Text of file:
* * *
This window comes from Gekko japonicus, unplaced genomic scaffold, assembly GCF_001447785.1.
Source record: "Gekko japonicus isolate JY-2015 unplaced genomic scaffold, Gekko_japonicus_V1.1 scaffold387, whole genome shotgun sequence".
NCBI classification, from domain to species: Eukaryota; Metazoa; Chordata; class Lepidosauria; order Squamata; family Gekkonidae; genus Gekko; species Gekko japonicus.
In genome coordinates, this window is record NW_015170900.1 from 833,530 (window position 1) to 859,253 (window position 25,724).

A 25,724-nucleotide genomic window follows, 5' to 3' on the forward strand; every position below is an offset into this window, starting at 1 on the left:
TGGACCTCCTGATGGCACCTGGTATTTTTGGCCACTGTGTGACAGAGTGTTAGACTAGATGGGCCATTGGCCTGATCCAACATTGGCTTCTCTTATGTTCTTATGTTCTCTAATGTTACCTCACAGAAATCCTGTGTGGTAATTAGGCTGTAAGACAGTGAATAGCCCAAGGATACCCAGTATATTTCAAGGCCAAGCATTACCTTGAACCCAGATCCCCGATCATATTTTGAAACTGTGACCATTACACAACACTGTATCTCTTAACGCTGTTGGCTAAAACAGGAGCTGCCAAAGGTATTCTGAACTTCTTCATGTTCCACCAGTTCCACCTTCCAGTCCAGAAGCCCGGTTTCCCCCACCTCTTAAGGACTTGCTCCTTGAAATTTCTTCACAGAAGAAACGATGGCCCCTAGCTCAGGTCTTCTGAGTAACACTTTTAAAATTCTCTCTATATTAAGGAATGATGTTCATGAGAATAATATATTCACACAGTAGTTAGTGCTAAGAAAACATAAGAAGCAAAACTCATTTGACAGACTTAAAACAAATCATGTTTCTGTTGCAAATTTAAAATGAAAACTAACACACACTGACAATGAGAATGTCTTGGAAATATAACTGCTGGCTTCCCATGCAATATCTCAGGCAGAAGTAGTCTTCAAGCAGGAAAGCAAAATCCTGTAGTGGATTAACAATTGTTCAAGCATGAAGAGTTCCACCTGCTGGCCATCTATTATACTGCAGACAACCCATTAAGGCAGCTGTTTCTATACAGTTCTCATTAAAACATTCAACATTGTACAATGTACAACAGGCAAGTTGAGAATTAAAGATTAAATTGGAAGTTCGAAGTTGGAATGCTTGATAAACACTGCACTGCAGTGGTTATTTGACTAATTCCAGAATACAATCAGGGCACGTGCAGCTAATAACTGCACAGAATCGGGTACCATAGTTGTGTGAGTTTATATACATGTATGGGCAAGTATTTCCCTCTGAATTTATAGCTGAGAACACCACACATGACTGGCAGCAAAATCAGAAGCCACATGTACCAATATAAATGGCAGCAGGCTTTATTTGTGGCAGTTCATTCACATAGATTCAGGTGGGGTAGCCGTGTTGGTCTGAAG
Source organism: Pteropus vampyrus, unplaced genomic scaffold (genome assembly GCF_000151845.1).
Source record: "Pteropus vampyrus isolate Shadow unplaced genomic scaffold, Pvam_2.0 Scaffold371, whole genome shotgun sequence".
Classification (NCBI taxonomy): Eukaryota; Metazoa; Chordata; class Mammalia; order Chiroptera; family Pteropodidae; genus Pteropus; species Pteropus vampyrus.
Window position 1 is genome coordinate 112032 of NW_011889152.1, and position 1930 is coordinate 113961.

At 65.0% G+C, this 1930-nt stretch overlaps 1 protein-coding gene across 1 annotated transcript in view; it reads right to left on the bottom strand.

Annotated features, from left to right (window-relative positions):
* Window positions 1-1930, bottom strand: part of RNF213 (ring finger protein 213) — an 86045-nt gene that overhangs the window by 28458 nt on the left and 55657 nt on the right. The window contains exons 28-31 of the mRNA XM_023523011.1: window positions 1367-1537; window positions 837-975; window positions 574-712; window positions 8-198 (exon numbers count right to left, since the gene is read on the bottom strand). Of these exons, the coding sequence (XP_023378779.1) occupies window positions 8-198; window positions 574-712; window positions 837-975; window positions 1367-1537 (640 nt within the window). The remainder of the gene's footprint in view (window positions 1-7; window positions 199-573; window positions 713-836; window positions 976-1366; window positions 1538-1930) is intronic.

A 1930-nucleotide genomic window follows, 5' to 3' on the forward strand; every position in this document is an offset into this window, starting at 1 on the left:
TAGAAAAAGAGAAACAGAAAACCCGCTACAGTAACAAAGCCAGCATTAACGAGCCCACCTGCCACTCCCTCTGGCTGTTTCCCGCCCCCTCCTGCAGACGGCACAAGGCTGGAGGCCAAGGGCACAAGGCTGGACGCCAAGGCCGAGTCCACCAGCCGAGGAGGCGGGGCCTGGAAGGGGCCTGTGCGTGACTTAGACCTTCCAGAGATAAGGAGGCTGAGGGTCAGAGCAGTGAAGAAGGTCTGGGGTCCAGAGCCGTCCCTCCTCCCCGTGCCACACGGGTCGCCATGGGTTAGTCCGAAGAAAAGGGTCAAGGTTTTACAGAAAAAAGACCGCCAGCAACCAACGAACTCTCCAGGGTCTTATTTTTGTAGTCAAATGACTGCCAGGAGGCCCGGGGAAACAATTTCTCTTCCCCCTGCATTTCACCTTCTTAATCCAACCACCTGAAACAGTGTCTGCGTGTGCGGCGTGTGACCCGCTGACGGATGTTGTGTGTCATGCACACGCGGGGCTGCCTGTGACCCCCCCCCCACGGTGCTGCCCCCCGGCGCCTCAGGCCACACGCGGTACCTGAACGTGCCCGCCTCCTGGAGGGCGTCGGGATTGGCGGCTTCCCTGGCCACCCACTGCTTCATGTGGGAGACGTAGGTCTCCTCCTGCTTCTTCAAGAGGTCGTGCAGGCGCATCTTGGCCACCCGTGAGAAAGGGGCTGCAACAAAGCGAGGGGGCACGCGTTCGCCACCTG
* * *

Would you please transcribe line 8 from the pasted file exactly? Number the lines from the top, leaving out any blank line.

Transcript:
Source record: "Pteropus vampyrus isolate Shadow unplaced genomic scaffold, Pvam_2.0 Scaffold371, whole genome shotgun sequence".